Bees play a critical role in maintaining natural plant communities and ensuring production of seeds in most flowering plants. But humans too have a close relationship with bees, which spans over a history close to 9,000 years, a study found which analyzed ancient pottery. That’s a lot earlier than previous recounted evidence. Right now, however, honeybees are dying at an astonishing rate. The fact that bees have been feeding and nurturing humans for so long should only make us more humble, but also more steadfast in finding a solution.
The fossils were discovered in the Parnaiba Basin of north-eastern Brazil, and are some 278 million years old, corresponding to the Permian period, when all the continents we know today were still fused together.
The Colossus of Rhodes was located in the wearing of Rhodes in Greece and stood tall as one of the greatest landmarks of the ancient world. It was one of the seven wonders, after all. The statue had been partially destroyed in 225 BC by an earthquake. Then, in 653 AC, the rest of the statue was scraped by an Arab expedition to be sold to a Jewish merchant of Ephesea. A keen group of scientists from Greece, Spain, Italy and UK want to see the wonder stand again in Rhodes. They don’t want to copy the initial design (whose details are sketchy to say the least). Instead, they want Colossus Mk. II to be taller, built with modern techniques and energy self-sufficient.
We love carving pumpkins… but why do we do it?
Recent fossils unearthed in the Chinese province of Daoxian come to unravel the story of humanity’s spread as we know it today. The find consists of 47 teeth, belonging to modern humans, but what’s really important is their age – they have been dated to 80,000 years ago. This number doesn’t fit with the “Out of Africa” migration theory, holding that humans originate and have spread from the horn of the continent all around the world. The theory as we know it can’t explain human presence in the area for another 20,000 years.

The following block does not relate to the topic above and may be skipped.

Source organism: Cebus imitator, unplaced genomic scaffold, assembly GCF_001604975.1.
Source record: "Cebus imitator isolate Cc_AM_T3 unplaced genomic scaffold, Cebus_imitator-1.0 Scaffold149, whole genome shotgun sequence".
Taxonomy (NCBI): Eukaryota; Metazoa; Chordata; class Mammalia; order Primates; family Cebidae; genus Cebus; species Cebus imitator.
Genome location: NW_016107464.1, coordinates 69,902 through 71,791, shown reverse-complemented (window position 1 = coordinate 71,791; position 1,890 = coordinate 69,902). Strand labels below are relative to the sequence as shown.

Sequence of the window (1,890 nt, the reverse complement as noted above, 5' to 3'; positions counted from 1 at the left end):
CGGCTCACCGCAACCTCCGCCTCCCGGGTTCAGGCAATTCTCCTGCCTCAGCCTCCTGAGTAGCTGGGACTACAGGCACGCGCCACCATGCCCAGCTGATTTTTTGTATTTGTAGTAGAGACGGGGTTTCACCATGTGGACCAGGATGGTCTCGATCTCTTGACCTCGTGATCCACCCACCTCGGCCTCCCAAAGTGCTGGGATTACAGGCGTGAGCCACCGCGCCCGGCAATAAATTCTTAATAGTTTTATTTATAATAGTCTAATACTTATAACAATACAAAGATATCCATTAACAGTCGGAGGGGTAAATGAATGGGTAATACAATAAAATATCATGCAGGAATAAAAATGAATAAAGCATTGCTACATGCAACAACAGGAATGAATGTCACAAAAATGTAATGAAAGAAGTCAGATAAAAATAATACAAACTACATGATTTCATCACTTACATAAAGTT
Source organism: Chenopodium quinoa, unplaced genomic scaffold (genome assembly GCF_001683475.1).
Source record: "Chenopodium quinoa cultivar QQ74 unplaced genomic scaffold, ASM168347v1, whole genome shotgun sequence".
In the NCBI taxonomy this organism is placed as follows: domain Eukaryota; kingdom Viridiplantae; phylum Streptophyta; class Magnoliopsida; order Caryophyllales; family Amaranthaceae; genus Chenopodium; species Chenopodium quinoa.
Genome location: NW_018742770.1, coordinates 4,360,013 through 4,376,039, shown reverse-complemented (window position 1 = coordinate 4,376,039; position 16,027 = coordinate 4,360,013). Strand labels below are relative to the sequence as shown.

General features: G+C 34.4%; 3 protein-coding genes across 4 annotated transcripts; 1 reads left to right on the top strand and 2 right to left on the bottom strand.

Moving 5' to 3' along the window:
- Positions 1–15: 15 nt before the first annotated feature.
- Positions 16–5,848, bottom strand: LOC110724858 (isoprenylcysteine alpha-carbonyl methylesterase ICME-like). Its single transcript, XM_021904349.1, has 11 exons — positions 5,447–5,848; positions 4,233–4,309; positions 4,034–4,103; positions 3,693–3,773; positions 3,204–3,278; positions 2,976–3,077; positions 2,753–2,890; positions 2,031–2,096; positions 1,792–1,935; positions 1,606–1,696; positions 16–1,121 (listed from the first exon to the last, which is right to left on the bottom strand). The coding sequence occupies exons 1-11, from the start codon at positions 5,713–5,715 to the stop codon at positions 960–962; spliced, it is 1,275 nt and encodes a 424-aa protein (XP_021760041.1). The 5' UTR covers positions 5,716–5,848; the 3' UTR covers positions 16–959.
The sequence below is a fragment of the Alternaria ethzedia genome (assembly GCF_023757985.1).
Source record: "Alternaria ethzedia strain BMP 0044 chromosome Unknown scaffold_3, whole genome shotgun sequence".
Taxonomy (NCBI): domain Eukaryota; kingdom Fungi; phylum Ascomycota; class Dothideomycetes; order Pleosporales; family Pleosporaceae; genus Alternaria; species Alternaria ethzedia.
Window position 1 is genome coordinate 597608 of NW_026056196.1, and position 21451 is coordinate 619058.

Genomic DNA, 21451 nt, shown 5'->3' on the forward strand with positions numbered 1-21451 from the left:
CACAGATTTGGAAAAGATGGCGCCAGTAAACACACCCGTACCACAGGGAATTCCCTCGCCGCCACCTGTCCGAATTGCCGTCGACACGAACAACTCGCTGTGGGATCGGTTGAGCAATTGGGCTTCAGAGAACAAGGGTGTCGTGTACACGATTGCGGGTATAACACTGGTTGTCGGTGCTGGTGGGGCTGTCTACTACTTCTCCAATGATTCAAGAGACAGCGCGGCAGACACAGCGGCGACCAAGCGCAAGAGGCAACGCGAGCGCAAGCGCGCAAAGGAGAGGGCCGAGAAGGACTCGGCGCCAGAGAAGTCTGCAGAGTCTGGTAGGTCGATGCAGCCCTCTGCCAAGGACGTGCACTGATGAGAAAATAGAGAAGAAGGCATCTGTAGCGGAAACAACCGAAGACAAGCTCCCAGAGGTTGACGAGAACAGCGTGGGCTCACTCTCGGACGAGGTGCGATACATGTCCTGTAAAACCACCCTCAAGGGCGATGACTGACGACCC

The Sulaymaniyah Museum in Iraq uncovered 20 new lines of the Epic of Gilgamesh, the nearly 3000 years old Mesopotamian poem, considered to be one of the world’s first great works of literature. They belong to a passage in which Gilgamesh enters a cedar forest and slays a demigod named Humbaba, with the setting and the demigod himself described differently and in more detail, writes Ted Mills for Open Culture.
Stretch above is one of the most interesting maps of the Roman Empire ever made, all carted in detail using modern computational techniques. It shows what the great empire used to look like during its period of maximum expansion under the reign of Septimius Severus, about 211 CE. As you can notice, the Romans’ domain covered much of Europe, from the Atlantic to the Ural Mountains and from modern day Scotland to the Sahara or the Arabian Golf.
The humble bean is the first thing some of us reach for in the mornings, it’s our companion during breaks and comes to warm us up on cold winter days. We’ve come to rely on coffee, due to the caffeine it contains, to wake us up when the night is short and full of terrors, and keep us going when the going gets rough. A new study from the University of New Mexico’s researchers however shows how the people of the Southwestern United States and Northwestern Mexico were drinking caffeinated beverages as early as 750 AD, over 1,200 years ago.
Is there anything you can’t buy in today’s shopping malls? The list must be pretty short already, but now we can cut artifacts off it. Archaeologists in Redmond US., working on a routine survey to get the green light for a construction site near a mall in the area, found thousands of stone tools estimated to be at least 10,000 years old, “The Seattle Times” reported.
Chocolate is… who am I kidding – we all know what chocolate is. It’s dark, sweet, delicious pleasure. But chocolate, this seemingly simple food actually has a rich and complex history which stems for some 4,000 years. Here, we’re going to start with the earliest historical evidences of chocolate consumption, the medicinal and ritualistic uses of chocolate, and how it came